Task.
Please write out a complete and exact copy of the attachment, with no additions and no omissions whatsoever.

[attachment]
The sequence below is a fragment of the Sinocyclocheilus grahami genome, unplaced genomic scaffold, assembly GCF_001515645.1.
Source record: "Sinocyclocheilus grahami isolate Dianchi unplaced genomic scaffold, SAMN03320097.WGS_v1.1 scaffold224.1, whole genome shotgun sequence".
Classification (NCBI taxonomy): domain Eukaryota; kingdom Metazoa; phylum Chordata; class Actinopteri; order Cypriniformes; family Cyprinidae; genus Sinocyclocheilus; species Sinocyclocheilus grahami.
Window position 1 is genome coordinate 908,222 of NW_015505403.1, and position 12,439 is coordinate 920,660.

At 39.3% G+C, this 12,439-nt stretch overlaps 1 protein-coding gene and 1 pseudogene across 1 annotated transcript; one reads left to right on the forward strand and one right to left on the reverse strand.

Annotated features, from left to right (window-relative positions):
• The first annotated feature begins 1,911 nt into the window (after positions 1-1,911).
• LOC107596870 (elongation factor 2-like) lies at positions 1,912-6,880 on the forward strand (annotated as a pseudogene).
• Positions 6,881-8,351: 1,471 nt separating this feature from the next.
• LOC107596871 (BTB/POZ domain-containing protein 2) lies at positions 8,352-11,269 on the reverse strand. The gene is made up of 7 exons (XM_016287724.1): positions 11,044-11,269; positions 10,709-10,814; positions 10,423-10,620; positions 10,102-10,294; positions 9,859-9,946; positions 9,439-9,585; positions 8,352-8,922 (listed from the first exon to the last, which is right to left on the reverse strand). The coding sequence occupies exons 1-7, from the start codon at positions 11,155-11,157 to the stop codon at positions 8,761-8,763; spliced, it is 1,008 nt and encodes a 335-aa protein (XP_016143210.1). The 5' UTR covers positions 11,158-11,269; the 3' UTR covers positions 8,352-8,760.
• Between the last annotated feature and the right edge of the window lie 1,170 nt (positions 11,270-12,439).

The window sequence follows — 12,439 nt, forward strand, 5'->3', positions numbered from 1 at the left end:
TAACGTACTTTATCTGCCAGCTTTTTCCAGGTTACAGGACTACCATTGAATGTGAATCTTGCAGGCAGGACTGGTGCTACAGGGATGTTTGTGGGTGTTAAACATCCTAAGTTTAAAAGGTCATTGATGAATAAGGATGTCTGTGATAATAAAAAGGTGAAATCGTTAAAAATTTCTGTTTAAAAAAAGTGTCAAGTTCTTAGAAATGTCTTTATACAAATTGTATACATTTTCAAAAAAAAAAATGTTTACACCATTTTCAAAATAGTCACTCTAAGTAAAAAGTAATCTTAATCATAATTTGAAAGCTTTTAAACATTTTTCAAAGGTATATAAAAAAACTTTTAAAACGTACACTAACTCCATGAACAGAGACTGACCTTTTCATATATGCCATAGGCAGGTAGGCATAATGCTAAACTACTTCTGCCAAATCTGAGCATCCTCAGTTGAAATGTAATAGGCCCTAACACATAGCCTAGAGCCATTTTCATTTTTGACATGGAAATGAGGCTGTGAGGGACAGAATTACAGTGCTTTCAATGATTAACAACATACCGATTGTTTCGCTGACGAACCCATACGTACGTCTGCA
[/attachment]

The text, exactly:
The sequence below is a fragment of the Sinocyclocheilus grahami genome, unplaced genomic scaffold, assembly GCF_001515645.1.
Source record: "Sinocyclocheilus grahami isolate Dianchi unplaced genomic scaffold, SAMN03320097.WGS_v1.1 scaffold224.1, whole genome shotgun sequence".
Classification (NCBI taxonomy): domain Eukaryota; kingdom Metazoa; phylum Chordata; class Actinopteri; order Cypriniformes; family Cyprinidae; genus Sinocyclocheilus; species Sinocyclocheilus grahami.
Window position 1 is genome coordinate 908,222 of NW_015505403.1, and position 12,439 is coordinate 920,660.

At 39.3% G+C, this 12,439-nt stretch overlaps 1 protein-coding gene and 1 pseudogene across 1 annotated transcript; one reads left to right on the forward strand and one right to left on the reverse strand.

Annotated features, from left to right (window-relative positions):
• The first annotated feature begins 1,911 nt into the window (after positions 1-1,911).
• LOC107596870 (elongation factor 2-like) lies at positions 1,912-6,880 on the forward strand (annotated as a pseudogene).
• Positions 6,881-8,351: 1,471 nt separating this feature from the next.
• LOC107596871 (BTB/POZ domain-containing protein 2) lies at positions 8,352-11,269 on the reverse strand. The gene is made up of 7 exons (XM_016287724.1): positions 11,044-11,269; positions 10,709-10,814; positions 10,423-10,620; positions 10,102-10,294; positions 9,859-9,946; positions 9,439-9,585; positions 8,352-8,922 (listed from the first exon to the last, which is right to left on the reverse strand). The coding sequence occupies exons 1-7, from the start codon at positions 11,155-11,157 to the stop codon at positions 8,761-8,763; spliced, it is 1,008 nt and encodes a 335-aa protein (XP_016143210.1). The 5' UTR covers positions 11,158-11,269; the 3' UTR covers positions 8,352-8,760.
• Between the last annotated feature and the right edge of the window lie 1,170 nt (positions 11,270-12,439).

The window sequence follows — 12,439 nt, forward strand, 5'->3', positions numbered from 1 at the left end:
TAACGTACTTTATCTGCCAGCTTTTTCCAGGTTACAGGACTACCATTGAATGTGAATCTTGCAGGCAGGACTGGTGCTACAGGGATGTTTGTGGGTGTTAAACATCCTAAGTTTAAAAGGTCATTGATGAATAAGGATGTCTGTGATAATAAAAAGGTGAAATCGTTAAAAATTTCTGTTTAAAAAAAGTGTCAAGTTCTTAGAAATGTCTTTATACAAATTGTATACATTTTCAAAAAAAAAAATGTTTACACCATTTTCAAAATAGTCACTCTAAGTAAAAAGTAATCTTAATCATAATTTGAAAGCTTTTAAACATTTTTCAAAGGTATATAAAAAAACTTTTAAAACGTACACTAACTCCATGAACAGAGACTGACCTTTTCATATATGCCATAGGCAGGTAGGCATAATGCTAAACTACTTCTGCCAAATCTGAGCATCCTCAGTTGAAATGTAATAGGCCCTAACACATAGCCTAGAGCCATTTTCATTTTTGACATGGAAATGAGGCTGTGAGGGACAGAATTACAGTGCTTTCAATGATTAACAACATACCGATTGTTTCGCTGACGAACCCATACGTACGTCTGCA